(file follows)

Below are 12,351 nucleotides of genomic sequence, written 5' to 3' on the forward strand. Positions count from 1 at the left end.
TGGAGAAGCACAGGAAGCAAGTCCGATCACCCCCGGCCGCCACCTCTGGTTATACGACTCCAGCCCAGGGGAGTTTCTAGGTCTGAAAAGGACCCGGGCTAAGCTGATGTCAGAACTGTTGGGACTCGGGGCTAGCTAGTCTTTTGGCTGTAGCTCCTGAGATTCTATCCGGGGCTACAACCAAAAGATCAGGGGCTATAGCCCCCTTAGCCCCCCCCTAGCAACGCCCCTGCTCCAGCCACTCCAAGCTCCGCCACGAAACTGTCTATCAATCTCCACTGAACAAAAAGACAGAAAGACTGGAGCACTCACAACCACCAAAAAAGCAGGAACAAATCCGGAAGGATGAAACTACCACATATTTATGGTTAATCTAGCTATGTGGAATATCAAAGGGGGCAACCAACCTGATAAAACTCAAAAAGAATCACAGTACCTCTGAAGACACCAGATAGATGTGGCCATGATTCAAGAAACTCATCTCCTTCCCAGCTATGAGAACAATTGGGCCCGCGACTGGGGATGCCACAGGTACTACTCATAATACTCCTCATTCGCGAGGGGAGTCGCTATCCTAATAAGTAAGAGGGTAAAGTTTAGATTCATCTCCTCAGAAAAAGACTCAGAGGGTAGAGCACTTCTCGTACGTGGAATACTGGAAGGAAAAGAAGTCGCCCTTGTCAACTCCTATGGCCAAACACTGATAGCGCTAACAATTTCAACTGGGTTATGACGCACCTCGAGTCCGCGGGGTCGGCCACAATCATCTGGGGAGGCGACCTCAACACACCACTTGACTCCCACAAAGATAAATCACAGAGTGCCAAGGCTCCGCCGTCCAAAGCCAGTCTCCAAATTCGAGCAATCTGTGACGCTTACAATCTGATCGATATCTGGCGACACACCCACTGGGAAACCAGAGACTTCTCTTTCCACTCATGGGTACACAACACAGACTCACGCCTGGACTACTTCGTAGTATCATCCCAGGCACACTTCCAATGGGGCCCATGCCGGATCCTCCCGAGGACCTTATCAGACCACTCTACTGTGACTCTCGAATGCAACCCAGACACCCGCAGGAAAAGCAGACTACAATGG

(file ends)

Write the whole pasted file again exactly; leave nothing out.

Below are 12,351 nucleotides of genomic sequence, written 5' to 3' on the forward strand. Positions count from 1 at the left end.
TGGAGAAGCACAGGAAGCAAGTCCGATCACCCCCGGCCGCCACCTCTGGTTATACGACTCCAGCCCAGGGGAGTTTCTAGGTCTGAAAAGGACCCGGGCTAAGCTGATGTCAGAACTGTTGGGACTCGGGGCTAGCTAGTCTTTTGGCTGTAGCTCCTGAGATTCTATCCGGGGCTACAACCAAAAGATCAGGGGCTATAGCCCCCTTAGCCCCCCCCTAGCAACGCCCCTGCTCCAGCCACTCCAAGCTCCGCCACGAAACTGTCTATCAATCTCCACTGAACAAAAAGACAGAAAGACTGGAGCACTCACAACCACCAAAAAAGCAGGAACAAATCCGGAAGGATGAAACTACCACATATTTATGGTTAATCTAGCTATGTGGAATATCAAAGGGGGCAACCAACCTGATAAAACTCAAAAAGAATCACAGTACCTCTGAAGACACCAGATAGATGTGGCCATGATTCAAGAAACTCATCTCCTTCCCAGCTATGAGAACAATTGGGCCCGCGACTGGGGATGCCACAGGTACTACTCATAATACTCCTCATTCGCGAGGGGAGTCGCTATCCTAATAAGTAAGAGGGTAAAGTTTAGATTCATCTCCTCAGAAAAAGACTCAGAGGGTAGAGCACTTCTCGTACGTGGAATACTGGAAGGAAAAGAAGTCGCCCTTGTCAACTCCTATGGCCAAACACTGATAGCGCTAACAATTTCAACTGGGTTATGACGCACCTCGAGTCCGCGGGGTCGGCCACAATCATCTGGGGAGGCGACCTCAACACACCACTTGACTCCCACAAAGATAAATCACAGAGTGCCAAGGCTCCGCCGTCCAAAGCCAGTCTCCAAATTCGAGCAATCTGTGACGCTTACAATCTGATCGATATCTGGCGACACACCCACTGGGAAACCAGAGACTTCTCTTTCCACTCATGGGTACACAACACAGACTCACGCCTGGACTACTTCGTAGTATCATCCCAGGCACACTTCCAATGGGGCCCATGCCGGATCCTCCCGAGGACCTTATCAGACCACTCTACTGTGACTCTCGAATGCAACCCAGACACCCGCAGGAAAAGCAGACTACAATGG